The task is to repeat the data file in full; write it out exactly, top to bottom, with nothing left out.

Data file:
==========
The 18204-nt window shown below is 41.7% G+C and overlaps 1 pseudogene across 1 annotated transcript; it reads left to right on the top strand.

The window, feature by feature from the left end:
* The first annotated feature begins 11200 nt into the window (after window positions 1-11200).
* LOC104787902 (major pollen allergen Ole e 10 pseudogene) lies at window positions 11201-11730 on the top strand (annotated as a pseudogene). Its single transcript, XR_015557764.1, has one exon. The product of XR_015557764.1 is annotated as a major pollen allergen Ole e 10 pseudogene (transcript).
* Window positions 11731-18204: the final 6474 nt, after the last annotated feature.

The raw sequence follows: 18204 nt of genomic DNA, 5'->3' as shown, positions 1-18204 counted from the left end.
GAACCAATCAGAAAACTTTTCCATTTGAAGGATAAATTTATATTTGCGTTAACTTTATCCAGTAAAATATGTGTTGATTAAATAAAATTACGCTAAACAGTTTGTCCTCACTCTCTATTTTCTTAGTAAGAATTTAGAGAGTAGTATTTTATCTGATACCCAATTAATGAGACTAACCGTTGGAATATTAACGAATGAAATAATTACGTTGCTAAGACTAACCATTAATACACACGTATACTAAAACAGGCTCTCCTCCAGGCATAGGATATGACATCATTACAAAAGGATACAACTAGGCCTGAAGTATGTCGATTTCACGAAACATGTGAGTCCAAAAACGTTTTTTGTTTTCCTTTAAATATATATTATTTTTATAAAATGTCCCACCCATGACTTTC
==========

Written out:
The 18204-nt window shown below is 41.7% G+C and overlaps 1 pseudogene across 1 annotated transcript; it reads left to right on the top strand.

The window, feature by feature from the left end:
* The first annotated feature begins 11200 nt into the window (after window positions 1-11200).
* LOC104787902 (major pollen allergen Ole e 10 pseudogene) lies at window positions 11201-11730 on the top strand (annotated as a pseudogene). Its single transcript, XR_015557764.1, has one exon. The product of XR_015557764.1 is annotated as a major pollen allergen Ole e 10 pseudogene (transcript).
* Window positions 11731-18204: the final 6474 nt, after the last annotated feature.

The raw sequence follows: 18204 nt of genomic DNA, 5'->3' as shown, positions 1-18204 counted from the left end.
GAACCAATCAGAAAACTTTTCCATTTGAAGGATAAATTTATATTTGCGTTAACTTTATCCAGTAAAATATGTGTTGATTAAATAAAATTACGCTAAACAGTTTGTCCTCACTCTCTATTTTCTTAGTAAGAATTTAGAGAGTAGTATTTTATCTGATACCCAATTAATGAGACTAACCGTTGGAATATTAACGAATGAAATAATTACGTTGCTAAGACTAACCATTAATACACACGTATACTAAAACAGGCTCTCCTCCAGGCATAGGATATGACATCATTACAAAAGGATACAACTAGGCCTGAAGTATGTCGATTTCACGAAACATGTGAGTCCAAAAACGTTTTTTGTTTTCCTTTAAATATATATTATTTTTATAAAATGTCCCACCCATGACTTTC